Going off the definition of logical validity that depends on true premises going to true conclusions, there is no imperative logic. However, it seems that some "imperative arguments" look regular enough:
- Go to the store.
If you go to the store, get milk.
C. Therefore, get milk.
As far as I know, the mainstream(?) formal way of representing imperatives in logic is by underlining an assertive sentence, the underline being elliptical for a "Make it the case that" operator. This allows us to stay in proposition-land while dealing with imperatives. However...
Let's define the basic operator for the word, "Do," as in, "Do this." Let's have the symbol be ±, so ±A means "Do A." Then ±(¬A) goes to, "Do not A" = -A. So we have ±A and -A. In natural language we also have expressions like, "Do be nice," which fact allows us to have any imperative represented with the ±/- operators.
This might seem uninformative, and it pretty much by itself is, but I did notice that expressions like, "Don't do that," give rise to mathematical (if simple, nothing fancy like algebra or calculus I guess?) equivalences, e.g. if you preface A by an odd number of minuses, you end up with, "Don't," and so even numbers of minuses cancel out. By implication, an infinite sequence of minuses = ±A, and an infinite alternating sequence of ±/-(A) = ±A.
Now, again, imperatives aren't truth-apt. However, there is a transyntactic unity of assertoric and prescriptive logic, namely via the erotetic function as in, "Why do this?" "J is why do this," or, "J is why," are truth-apt (at least, they've got a subject and a predicate standing in the assertoric relation). So, erotetic logic unites assertoric and prescriptive functionality as such. Anyway, we'll let this fact be signed J:±A as, "J is why do A."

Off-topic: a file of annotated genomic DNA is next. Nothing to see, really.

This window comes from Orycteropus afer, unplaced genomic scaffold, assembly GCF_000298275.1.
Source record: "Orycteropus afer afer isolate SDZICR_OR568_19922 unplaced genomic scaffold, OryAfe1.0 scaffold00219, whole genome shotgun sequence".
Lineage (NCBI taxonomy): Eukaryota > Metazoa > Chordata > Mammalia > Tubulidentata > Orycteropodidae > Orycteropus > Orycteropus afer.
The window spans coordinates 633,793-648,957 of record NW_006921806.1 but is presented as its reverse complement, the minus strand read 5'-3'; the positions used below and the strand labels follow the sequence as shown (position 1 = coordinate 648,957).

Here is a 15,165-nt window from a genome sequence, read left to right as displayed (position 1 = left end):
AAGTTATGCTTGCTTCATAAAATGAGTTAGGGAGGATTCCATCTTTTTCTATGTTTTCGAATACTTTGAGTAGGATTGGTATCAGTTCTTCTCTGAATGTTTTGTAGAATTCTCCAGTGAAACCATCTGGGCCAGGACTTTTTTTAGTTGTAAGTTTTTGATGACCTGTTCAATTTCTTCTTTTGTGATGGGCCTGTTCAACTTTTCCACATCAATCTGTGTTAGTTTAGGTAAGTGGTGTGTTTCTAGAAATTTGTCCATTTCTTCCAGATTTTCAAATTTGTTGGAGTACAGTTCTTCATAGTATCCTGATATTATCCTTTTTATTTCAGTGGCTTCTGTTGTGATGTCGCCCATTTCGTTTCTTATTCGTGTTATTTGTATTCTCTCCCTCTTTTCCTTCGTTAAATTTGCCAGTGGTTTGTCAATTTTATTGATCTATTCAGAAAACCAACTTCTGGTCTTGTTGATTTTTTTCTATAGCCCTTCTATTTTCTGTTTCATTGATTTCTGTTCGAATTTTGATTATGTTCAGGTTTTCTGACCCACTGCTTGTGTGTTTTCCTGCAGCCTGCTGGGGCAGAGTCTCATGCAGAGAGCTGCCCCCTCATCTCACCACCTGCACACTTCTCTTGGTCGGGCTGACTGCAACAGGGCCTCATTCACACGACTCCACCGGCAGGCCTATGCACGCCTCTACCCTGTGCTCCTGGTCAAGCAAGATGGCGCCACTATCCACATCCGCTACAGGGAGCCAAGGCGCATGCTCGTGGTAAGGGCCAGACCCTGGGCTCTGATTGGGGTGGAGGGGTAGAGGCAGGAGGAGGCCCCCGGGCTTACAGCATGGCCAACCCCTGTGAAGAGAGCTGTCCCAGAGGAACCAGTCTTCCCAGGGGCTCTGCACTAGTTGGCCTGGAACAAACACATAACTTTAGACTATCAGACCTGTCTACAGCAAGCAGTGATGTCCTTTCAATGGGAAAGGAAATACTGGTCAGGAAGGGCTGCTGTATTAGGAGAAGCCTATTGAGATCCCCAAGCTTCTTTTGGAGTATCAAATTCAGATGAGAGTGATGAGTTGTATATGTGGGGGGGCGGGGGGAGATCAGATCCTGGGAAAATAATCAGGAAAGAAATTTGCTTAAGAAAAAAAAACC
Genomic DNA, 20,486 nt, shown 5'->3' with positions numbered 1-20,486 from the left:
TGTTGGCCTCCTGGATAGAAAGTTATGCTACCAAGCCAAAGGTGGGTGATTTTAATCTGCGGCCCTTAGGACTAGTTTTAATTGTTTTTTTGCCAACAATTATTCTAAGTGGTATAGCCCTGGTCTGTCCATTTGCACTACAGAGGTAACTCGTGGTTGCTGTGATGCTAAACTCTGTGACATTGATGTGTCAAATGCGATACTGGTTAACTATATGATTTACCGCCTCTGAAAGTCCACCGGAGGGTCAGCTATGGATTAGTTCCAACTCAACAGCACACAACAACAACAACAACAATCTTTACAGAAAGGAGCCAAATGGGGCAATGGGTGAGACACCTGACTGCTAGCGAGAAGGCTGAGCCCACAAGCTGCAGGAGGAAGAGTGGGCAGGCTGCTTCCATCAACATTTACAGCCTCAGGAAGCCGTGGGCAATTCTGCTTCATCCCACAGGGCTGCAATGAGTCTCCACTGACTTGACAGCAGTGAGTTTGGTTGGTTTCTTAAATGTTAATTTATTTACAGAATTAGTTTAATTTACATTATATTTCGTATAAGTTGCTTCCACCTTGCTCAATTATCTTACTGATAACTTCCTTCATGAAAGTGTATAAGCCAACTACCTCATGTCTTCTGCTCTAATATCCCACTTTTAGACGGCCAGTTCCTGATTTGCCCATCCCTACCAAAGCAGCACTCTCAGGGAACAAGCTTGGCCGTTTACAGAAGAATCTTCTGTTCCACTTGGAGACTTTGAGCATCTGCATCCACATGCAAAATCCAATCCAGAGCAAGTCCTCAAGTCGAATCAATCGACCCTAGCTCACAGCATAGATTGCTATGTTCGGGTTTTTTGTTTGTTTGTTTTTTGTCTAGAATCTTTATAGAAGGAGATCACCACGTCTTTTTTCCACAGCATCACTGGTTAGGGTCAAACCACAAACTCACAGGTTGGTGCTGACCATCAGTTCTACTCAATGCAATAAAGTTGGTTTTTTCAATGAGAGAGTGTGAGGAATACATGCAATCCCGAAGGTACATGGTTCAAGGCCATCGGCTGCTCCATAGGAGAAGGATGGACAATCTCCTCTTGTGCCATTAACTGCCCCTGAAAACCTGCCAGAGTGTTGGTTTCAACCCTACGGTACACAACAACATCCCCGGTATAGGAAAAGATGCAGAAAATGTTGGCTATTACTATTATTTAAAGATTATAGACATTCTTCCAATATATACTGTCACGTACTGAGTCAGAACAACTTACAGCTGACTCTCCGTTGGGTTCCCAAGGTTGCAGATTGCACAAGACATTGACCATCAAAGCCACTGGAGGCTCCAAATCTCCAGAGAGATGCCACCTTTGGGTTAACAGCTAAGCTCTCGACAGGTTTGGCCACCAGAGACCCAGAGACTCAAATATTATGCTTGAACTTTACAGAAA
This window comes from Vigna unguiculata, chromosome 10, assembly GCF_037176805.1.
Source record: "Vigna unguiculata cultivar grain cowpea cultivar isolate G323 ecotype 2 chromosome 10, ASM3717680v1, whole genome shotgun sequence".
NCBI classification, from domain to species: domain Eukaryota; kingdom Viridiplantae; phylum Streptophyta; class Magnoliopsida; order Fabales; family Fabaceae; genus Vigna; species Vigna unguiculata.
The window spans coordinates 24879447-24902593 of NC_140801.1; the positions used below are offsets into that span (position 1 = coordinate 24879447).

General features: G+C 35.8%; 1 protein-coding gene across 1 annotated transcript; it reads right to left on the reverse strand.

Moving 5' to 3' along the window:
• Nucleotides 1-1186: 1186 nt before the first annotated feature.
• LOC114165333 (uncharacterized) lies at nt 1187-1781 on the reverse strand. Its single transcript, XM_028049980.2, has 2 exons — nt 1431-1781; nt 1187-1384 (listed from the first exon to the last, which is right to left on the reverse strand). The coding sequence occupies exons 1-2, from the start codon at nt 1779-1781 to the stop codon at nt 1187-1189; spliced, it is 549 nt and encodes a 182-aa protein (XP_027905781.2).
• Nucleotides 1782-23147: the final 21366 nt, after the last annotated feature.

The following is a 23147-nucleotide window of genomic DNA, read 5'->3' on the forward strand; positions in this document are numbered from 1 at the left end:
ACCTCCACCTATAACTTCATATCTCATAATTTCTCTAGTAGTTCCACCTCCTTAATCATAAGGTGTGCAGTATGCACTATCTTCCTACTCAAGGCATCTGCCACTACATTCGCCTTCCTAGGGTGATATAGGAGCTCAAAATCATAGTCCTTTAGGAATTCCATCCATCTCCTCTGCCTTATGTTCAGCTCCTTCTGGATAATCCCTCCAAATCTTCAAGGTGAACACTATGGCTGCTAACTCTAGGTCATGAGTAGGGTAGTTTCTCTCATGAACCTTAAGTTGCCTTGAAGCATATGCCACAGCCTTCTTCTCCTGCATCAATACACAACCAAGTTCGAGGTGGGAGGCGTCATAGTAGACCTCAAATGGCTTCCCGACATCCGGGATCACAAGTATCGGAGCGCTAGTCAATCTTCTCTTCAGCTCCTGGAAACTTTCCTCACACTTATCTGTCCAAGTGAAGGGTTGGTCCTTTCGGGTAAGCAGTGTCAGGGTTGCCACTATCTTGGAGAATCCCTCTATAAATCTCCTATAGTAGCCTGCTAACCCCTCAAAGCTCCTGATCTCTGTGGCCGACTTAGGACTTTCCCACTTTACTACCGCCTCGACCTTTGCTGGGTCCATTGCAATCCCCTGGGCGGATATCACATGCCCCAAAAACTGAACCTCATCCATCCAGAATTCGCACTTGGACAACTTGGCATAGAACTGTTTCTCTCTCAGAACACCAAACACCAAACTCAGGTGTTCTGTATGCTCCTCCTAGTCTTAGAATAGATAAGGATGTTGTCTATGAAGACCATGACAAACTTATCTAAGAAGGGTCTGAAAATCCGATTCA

With this in mind, let's correlate simple logical forms of imperatives with deontic operators:
- J:±A = A is obligatory (there is a reason to A).
- J:-A = A is forbidden (there is a reason not to A).
- ¬J:±A & ¬J:-A (there is no reason to do A and no reason to not do A) = A is indifferently optional.
- J:±(A v ¬A) (there is a reason to do (A or not A)) = A is differently optional.*
*[This is a distinction I picked up from McNamara's article on deontic logic in the SEP.]
... So, with these formulas in mind, I was trying to come up with one for supererogation, and came up with:
- J:±(A v (A & B) v (A & B & C) v ... v (A & ... & N))
In this case, A is "the least that can be done" (maybe, anyway) and the entire sequence (where B, C, etc. are not negations of A) abstracts over possible supererogatory value.
So, this would be why there is no suberogation operator: the parallel/inverse construction for J-(A ... N) doesn't "compute." "Don't do A or don't do (A and B)," always rules out A, and ruling out A here means ruling out all cases conjoined to A (I think). It's not like we're ruling out B by itself; B is not "suberogatory."
I wish I remembered how I put it long ago, because it was much better put. I also wish I knew if this has all already been said/argued/w/e before. So, fellow Sophiaphiles, (second) wish granted?